The misdirected zeal of our curriculum designes has created entire generations who actually think that patriotism is just about trashing the ‘enemy’ and faith is about explaining what is wrong with everyone else’s religion. True, others do it too and there are enough hate-mongers everywhere. But that is their problem. Our responsibility is to our own kids and we must not mess with their future!

Speaking of messing with education, now we hear of more propaganda seeping into the curriculum. A story in the August 2, 2006 issue of The Daily Times points out this incident of curriculum abuse:

Quaid-e-Azam Muhammad Ali Jinnah’s messages to the nation have been replaced by messages from President Pervez Musharraf and Punjab Chief Minister Pervaiz Elahi in almost all the latest editions of books approved and published by the Punjab Textbook Board… The Punjab Textbook Board chairman said he had noticed the error in books published by the board and had planned to omit the messages of Musharraf and Elahi from books to be published in 2007-08.

In this case it is good news that the Board plans to remove the political propaganda. Let’s please make sure it is removed.

We have fed our youth canned and erroneous histories for too long. So long, in fact, that I would bet if you asked a cross section of our young who Mohammad Ali Bogra was and gave them two choices — sportsman or politician — most will probably guess he was a sportsman rather than a Prime Minister of the country!

So, whatever else we do or not do, please do not mess with education!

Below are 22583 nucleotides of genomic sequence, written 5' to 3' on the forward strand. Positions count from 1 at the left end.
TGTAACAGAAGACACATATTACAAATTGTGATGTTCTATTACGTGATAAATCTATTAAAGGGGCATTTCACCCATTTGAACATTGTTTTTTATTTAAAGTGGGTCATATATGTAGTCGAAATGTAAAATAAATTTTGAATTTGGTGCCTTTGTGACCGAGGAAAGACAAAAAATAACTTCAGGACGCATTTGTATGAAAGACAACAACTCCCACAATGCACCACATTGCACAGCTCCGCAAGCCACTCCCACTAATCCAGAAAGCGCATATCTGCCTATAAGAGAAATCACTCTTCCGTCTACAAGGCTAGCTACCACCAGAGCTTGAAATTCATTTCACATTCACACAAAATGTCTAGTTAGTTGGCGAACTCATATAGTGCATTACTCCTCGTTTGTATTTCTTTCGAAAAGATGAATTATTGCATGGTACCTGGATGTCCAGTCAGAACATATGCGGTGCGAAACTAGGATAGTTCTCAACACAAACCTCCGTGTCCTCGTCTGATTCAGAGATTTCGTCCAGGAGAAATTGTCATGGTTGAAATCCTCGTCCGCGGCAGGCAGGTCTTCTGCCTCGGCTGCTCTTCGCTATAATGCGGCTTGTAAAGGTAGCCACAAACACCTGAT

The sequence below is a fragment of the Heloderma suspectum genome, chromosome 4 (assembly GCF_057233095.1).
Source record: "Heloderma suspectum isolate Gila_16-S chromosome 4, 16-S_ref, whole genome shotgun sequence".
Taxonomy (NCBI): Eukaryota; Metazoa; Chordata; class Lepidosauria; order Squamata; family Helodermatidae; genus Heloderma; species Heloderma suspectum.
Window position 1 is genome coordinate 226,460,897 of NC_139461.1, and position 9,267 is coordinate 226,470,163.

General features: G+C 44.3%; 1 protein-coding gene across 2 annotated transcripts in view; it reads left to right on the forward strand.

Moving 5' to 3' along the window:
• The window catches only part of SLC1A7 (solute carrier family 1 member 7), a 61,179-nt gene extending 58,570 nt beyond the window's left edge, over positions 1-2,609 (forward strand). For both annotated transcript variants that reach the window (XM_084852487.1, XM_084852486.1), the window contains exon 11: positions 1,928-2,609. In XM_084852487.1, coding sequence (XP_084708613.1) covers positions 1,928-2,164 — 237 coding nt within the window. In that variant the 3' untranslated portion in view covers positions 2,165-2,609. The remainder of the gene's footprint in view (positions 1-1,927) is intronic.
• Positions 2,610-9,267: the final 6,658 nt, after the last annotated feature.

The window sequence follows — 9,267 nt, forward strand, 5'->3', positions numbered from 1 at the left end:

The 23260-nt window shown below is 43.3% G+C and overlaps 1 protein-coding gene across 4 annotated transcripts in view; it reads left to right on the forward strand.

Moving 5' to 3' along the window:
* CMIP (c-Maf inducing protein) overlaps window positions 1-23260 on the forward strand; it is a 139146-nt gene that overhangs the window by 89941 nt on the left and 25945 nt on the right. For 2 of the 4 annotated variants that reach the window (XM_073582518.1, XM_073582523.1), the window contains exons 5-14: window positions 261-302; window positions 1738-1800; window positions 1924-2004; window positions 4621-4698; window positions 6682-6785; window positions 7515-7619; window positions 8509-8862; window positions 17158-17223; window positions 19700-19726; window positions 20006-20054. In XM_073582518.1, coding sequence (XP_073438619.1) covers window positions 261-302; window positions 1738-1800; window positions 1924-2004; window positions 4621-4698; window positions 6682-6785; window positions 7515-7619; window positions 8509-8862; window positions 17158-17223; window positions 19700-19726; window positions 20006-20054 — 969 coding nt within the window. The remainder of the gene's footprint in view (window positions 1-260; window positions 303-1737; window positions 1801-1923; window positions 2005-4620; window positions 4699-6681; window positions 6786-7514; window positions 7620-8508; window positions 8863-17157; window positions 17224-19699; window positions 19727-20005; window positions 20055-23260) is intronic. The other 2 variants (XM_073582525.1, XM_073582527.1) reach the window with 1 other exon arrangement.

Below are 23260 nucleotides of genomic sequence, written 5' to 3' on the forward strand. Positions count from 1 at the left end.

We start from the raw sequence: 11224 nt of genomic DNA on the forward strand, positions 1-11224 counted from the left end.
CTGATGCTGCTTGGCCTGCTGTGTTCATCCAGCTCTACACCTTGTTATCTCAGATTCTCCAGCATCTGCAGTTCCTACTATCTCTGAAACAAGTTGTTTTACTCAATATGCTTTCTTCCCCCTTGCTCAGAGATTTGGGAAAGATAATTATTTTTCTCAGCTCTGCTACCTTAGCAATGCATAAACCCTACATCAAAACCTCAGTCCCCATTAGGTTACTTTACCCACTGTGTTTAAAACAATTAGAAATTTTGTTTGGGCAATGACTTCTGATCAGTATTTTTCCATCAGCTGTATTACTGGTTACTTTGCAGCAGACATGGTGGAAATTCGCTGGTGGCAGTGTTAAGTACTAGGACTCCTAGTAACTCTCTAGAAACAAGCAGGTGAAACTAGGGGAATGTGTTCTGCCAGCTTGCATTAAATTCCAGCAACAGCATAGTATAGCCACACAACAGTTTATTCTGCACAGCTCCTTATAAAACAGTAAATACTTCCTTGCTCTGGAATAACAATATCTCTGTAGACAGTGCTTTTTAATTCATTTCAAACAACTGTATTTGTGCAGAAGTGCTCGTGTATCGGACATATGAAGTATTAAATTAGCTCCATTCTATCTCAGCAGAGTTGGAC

(P.S., also see earlier ATP post on what’s happening to libraries).

44 responses to “Don’t mess with education!”

  1. Naveed its an open debate with open hearts without inviting sarcasm and offense.Offcourse what you mentioned about Mohammad Qasim was not taught in sind text book boards.

    You might have taken me wrong about “Open your eyes” statment.There was no intention to demonstrate my superiority and insulting you.Its very severe that influence of Western media is spreading day by day.If you ever notice BBC news.they always show difference in muslims as Shia Muslims and Sunni Muslims and we ignore it as nothing happens.You actually blamed Pakistanis in recent London plit which i despised because it was not proved at all and world knows how these zions and necons(which you are not willing to know about them) work against their *enemy*.IN past communism was their target and now Islam.You must be more aware and knowledegable about different things but only reason to disagree was your statment about those pakistanis.

    Yes we do have different opinions and I respect my opposition.I certainly dont buy your theory that Relgion should be involved occasioonaly rather in every field of life.

    @Shivaram:Sorry but “you” didn’t mean yourself.Here you means your state.Sorry its like my habbit and do accept my apology if you think i was targeting you.